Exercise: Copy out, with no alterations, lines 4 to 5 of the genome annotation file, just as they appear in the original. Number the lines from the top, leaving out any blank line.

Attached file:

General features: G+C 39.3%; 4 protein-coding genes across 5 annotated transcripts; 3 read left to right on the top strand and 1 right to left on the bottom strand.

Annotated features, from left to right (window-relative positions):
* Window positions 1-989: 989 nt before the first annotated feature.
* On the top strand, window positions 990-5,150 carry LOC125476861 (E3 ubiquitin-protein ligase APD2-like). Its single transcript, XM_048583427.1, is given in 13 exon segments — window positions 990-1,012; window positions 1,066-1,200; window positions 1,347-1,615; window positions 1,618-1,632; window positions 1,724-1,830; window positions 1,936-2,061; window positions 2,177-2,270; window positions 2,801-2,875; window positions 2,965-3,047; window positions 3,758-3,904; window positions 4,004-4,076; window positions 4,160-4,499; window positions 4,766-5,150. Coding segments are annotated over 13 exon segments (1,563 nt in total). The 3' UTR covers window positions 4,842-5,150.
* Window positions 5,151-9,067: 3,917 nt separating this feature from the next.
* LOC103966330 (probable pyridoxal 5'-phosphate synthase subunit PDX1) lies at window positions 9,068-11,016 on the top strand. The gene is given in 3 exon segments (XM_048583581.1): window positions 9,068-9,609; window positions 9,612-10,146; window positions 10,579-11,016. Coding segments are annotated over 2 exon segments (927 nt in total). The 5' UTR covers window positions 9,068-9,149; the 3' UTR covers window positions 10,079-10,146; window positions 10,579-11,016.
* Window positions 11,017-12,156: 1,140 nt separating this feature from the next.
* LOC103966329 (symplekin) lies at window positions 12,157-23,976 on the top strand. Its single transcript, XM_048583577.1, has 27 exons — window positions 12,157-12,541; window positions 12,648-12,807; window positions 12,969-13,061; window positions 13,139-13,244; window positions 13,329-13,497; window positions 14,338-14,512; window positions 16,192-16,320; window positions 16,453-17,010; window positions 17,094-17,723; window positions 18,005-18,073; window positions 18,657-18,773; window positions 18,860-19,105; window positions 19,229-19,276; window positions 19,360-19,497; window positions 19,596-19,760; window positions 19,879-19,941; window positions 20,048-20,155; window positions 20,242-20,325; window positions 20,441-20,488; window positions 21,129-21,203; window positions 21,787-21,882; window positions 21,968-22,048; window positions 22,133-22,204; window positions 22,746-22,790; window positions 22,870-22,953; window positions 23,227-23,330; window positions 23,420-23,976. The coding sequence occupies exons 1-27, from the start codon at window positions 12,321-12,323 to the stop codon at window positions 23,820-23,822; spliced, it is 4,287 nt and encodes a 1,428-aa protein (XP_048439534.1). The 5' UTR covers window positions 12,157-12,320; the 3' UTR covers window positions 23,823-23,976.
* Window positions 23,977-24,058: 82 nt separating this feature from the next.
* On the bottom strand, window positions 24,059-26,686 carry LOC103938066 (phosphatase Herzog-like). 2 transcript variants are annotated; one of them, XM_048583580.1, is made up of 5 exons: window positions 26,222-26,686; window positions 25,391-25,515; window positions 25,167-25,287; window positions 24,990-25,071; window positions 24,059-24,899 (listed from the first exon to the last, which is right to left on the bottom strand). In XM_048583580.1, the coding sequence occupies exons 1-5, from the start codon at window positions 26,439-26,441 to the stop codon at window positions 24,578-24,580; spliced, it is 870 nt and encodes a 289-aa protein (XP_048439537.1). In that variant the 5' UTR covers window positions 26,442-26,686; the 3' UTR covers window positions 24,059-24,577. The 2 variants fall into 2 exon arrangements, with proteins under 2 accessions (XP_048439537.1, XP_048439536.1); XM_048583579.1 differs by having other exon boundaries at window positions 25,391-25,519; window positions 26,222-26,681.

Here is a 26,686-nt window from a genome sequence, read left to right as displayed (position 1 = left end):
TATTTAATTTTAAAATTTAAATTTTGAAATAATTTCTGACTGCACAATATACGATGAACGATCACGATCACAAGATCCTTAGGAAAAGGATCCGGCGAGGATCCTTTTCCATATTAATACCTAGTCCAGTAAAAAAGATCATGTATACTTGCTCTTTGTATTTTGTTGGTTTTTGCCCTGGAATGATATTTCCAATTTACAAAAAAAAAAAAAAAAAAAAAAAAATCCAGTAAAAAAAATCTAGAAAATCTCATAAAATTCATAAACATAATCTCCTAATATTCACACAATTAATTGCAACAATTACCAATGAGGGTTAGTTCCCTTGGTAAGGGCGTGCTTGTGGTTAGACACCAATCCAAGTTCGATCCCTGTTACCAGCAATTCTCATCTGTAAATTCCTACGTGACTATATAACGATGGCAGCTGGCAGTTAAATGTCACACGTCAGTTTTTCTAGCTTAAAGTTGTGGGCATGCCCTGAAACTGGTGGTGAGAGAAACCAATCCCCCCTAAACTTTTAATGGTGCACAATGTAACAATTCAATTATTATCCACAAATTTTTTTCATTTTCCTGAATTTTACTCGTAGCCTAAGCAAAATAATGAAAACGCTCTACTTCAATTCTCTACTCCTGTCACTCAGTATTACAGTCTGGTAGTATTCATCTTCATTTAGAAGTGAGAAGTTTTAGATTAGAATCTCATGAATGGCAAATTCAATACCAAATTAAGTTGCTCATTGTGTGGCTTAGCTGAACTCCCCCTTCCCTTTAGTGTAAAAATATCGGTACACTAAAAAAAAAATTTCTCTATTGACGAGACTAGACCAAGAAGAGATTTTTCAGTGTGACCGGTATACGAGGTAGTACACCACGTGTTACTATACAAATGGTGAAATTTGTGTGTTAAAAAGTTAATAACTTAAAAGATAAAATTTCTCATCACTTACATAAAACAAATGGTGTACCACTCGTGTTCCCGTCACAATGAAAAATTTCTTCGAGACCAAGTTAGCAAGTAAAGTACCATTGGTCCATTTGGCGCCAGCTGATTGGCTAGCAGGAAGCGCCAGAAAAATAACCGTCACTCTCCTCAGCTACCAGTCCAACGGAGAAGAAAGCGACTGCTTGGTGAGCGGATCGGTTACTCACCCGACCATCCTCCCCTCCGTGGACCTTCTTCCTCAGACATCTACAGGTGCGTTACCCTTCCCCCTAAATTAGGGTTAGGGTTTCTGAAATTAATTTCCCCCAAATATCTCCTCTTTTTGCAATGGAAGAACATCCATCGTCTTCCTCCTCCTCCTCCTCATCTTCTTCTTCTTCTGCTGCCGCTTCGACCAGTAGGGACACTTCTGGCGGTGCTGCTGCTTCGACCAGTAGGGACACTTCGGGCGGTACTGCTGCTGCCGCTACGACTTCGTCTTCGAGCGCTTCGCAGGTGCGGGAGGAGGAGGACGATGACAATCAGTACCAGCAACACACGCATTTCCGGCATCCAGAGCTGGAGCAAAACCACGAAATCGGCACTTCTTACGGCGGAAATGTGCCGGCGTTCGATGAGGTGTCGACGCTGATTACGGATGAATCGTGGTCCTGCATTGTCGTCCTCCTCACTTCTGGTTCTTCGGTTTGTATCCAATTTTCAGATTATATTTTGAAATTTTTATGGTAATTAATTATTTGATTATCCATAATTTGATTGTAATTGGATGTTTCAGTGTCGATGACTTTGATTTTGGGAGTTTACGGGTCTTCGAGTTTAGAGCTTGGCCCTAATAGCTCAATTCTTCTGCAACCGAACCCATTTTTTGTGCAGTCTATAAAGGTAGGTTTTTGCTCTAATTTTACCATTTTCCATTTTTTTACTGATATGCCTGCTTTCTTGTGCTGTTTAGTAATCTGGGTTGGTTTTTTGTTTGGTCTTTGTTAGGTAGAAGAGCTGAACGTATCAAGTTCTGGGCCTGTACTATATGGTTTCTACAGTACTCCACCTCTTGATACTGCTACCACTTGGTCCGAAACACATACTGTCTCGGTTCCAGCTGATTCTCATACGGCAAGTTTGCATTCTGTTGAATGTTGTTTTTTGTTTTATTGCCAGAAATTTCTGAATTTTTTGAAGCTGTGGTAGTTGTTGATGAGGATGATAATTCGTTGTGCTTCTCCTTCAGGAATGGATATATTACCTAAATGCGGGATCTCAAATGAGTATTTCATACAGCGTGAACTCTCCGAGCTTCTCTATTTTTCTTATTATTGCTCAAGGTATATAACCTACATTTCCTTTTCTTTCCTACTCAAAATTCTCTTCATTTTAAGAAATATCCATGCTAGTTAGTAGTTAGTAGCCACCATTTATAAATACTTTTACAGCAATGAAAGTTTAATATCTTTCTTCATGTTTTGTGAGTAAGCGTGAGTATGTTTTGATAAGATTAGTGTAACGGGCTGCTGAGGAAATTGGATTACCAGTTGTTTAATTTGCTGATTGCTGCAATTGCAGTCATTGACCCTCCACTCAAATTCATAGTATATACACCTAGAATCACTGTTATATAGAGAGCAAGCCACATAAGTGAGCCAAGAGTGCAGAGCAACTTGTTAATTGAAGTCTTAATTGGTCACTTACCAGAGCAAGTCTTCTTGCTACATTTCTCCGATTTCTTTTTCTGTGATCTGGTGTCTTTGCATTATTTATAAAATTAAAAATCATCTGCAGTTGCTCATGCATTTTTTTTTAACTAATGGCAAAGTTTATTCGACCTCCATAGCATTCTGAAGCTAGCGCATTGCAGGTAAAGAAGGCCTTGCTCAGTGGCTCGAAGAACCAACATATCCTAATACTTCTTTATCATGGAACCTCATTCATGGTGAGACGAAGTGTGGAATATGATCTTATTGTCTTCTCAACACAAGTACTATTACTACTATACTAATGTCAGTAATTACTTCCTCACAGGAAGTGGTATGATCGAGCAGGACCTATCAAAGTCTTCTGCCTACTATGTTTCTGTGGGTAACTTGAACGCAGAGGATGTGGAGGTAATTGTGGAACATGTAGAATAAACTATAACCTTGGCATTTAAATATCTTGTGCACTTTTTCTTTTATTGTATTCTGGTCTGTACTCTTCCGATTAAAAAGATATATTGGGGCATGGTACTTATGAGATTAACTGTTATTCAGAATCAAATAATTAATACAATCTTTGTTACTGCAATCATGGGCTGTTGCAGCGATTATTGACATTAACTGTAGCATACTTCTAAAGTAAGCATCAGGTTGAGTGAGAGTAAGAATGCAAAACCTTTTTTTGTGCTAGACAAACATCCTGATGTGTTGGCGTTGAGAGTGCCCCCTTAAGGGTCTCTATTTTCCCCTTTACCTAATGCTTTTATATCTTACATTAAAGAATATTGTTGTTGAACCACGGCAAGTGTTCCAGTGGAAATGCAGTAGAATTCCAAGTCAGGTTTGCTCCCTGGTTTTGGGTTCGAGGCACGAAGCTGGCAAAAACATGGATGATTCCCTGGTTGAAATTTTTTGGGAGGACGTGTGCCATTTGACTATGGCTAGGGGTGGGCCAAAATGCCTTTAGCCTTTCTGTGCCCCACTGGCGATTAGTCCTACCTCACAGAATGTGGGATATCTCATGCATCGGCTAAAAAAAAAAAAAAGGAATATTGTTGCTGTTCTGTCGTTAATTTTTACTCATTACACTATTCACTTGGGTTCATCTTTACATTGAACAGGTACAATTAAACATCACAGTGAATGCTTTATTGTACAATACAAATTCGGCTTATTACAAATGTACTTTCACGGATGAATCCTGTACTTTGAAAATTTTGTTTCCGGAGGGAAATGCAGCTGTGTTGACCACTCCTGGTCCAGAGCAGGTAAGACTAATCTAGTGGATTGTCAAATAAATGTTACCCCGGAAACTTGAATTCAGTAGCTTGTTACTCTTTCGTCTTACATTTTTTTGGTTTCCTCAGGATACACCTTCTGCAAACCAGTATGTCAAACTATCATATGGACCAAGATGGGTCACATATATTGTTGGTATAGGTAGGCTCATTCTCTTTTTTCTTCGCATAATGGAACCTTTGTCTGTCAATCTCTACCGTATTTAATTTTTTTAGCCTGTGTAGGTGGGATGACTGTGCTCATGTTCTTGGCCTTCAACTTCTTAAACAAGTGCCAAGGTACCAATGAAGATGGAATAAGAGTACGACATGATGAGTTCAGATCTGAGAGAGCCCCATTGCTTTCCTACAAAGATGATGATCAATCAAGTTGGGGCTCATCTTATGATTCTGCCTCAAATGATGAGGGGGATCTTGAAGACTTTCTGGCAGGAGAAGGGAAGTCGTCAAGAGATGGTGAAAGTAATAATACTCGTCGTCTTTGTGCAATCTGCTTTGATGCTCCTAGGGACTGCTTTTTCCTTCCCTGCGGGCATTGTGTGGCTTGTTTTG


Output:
* On the top strand, window positions 990-5,150 carry LOC125476861 (E3 ubiquitin-protein ligase APD2-like). Its single transcript, XM_048583427.1, is given in 13 exon segments — window positions 990-1,012; window positions 1,066-1,200; window positions 1,347-1,615; window positions 1,618-1,632; window positions 1,724-1,830; window positions 1,936-2,061; window positions 2,177-2,270; window positions 2,801-2,875; window positions 2,965-3,047; window positions 3,758-3,904; window positions 4,004-4,076; window positions 4,160-4,499; window positions 4,766-5,150. Coding segments are annotated over 13 exon segments (1,563 nt in total). The 3' UTR covers window positions 4,842-5,150.
* Window positions 5,151-9,067: 3,917 nt separating this feature from the next.